A home opener is every reason for happiness

Seeing a great smile can turn your day around, and never is that idea more true than when the smile comes from the biggest loser in town.

Thursday morning was a rough one at work: three hours of staring at a screen and trying to diagnose a problem that was a combination of the world’s most annoying hidden tags and Firefox’s awkward puberty. While the work led to a solution, my eyes began to weaken and worry.

But then I left. I had planned weeks earlier my first hours off of 2012, comp time for double projects last month. I left the building through a back door, walked the three blocks to Mt. Vernon Square’s Metro and walked into the Nationals’ ballpark 20 minutes later for Opening Day.

Just inside, there was Teddy, smiling because spring had come.

Buddy Jeff and I sat in the lower bowl in left, and my parents sat a few sections over. The crowd wasn’t a sellout, but it was good for a home opener a week into the year. The pretzel stand behind left continued to be my favorite, adding Blue Moon’s nice spring beer to its offerings.

I didn’t attempt the new eight-pound Strasburger, like these guys did. I thought it was a bad idea to try and eat something bigger than the “Old 96er” John Candy ate in Great Outdoors. Also, I would have died.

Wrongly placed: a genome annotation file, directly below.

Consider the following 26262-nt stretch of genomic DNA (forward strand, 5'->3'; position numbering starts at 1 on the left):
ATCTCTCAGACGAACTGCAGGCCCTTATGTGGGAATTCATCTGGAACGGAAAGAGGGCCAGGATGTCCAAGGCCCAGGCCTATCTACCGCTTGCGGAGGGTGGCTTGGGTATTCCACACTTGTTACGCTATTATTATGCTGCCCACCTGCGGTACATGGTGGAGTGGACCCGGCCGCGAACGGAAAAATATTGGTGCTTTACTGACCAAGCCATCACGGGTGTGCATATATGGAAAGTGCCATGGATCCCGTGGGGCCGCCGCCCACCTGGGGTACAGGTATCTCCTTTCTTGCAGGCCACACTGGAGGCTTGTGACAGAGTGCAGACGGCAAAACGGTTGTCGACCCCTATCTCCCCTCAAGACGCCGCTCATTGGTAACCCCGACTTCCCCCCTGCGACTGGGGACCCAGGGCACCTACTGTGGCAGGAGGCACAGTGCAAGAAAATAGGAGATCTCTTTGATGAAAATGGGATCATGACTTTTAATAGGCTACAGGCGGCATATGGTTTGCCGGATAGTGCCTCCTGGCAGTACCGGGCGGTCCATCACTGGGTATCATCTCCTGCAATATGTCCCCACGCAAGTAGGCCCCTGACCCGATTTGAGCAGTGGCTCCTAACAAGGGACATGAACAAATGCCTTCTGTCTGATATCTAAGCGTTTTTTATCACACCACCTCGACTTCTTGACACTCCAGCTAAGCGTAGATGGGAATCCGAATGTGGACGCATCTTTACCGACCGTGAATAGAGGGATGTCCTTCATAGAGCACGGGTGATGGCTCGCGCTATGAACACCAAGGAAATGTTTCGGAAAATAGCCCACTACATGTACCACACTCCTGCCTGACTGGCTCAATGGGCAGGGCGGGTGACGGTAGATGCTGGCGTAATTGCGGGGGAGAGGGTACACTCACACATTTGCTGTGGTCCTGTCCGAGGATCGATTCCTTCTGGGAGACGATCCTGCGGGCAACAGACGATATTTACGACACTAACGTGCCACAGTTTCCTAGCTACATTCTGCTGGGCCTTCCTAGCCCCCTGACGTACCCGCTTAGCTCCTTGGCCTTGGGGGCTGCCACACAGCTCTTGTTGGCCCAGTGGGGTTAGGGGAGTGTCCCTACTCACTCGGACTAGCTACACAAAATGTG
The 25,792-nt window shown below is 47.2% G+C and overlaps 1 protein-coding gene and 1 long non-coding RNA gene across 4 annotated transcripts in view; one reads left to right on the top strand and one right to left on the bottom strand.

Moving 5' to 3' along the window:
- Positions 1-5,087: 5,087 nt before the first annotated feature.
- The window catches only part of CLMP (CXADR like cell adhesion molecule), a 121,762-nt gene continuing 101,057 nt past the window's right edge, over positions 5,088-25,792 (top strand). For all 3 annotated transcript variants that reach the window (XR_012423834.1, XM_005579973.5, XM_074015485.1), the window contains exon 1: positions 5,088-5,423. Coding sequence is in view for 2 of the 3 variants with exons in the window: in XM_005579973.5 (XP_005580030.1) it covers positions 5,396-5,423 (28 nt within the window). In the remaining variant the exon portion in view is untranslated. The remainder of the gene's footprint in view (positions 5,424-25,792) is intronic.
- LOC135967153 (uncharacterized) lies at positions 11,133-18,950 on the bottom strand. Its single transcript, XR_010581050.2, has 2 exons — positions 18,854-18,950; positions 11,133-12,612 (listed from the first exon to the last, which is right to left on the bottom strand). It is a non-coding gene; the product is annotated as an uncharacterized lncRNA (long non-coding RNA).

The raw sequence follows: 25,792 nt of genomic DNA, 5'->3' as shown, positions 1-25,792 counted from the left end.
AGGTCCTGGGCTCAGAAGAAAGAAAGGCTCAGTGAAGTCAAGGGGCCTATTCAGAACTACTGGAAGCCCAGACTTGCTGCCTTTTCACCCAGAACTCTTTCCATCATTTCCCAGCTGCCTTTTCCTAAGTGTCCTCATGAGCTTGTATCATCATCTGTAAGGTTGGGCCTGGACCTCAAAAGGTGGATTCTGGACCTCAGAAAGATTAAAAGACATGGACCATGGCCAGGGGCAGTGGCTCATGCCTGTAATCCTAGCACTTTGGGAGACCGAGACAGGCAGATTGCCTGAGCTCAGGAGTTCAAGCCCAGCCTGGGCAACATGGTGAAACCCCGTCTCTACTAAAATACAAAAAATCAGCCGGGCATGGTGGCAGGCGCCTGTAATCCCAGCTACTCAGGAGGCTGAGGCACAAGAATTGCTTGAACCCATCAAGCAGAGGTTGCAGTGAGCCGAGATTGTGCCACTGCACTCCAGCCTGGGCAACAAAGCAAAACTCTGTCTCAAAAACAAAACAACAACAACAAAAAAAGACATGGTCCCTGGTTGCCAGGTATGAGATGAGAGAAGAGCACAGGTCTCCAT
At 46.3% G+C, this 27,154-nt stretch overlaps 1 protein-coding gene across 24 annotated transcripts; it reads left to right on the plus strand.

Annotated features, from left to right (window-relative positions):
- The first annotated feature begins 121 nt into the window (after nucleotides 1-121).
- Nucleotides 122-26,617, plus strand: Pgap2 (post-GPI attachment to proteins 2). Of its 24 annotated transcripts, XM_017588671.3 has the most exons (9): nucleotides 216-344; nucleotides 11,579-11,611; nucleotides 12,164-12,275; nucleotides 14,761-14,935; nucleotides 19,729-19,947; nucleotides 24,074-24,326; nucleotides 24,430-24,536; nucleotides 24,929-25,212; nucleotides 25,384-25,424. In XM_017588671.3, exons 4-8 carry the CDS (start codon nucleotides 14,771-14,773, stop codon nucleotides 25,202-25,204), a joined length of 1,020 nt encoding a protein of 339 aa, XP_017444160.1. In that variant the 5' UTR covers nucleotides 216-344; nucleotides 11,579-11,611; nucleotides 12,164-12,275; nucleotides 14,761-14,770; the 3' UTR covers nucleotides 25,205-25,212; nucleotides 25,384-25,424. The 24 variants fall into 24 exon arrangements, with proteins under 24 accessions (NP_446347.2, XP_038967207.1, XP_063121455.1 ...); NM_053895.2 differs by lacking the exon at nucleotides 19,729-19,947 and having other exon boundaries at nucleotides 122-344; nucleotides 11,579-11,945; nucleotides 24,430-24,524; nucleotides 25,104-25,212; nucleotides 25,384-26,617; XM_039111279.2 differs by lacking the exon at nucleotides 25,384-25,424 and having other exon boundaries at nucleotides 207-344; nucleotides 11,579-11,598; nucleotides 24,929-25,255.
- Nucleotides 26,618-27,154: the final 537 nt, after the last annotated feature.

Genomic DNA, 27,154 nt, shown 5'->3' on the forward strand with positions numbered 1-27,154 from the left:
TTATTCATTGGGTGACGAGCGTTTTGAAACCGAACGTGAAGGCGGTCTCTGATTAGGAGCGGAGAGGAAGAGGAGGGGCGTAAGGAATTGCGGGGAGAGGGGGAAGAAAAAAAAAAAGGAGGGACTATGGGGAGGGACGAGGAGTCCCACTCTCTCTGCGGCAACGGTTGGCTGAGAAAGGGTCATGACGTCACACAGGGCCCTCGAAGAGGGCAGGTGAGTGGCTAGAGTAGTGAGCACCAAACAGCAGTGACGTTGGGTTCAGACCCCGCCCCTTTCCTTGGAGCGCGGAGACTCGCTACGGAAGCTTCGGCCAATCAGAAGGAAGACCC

The Racing Presidents ran through left field instead of right, a nice way to keep the race fresh. And they came near our seats. But of course…

My phone ran out of battery shortly after the race, but you saw in the paper how the game turned out. We blew a 2-0 lead in the ninth, and our hero, Ryan Zimmerman, was the closest thing to the culprit in the situation. But in the bottom of the 10th, with two outs and the stadium on its feet, the Reds pitcher threw a wild one, and an alert Zimmerman ran in from third for the run and win. High fives resounded in our row.

Other highlights? Our new No. 2 starter, Gio Gonzalez, was fun to see. In seven shutout innings for us, he struck out seven, gave up two hits and walked none. He had a detective air — half scrutinizing, half aloof — except for when he singled and had a Racing-Teddy-like smile. And Craig Stammen had an absolutely beautiful top of the 10th. I’d never seen a 10-pitch, three-strikeout inning before. (Would I ever again?)

Jeff and I walked up to Capitol South after and caught Metro there. I returned to work for a couple hours, staying late. Didn’t mind it a bit.

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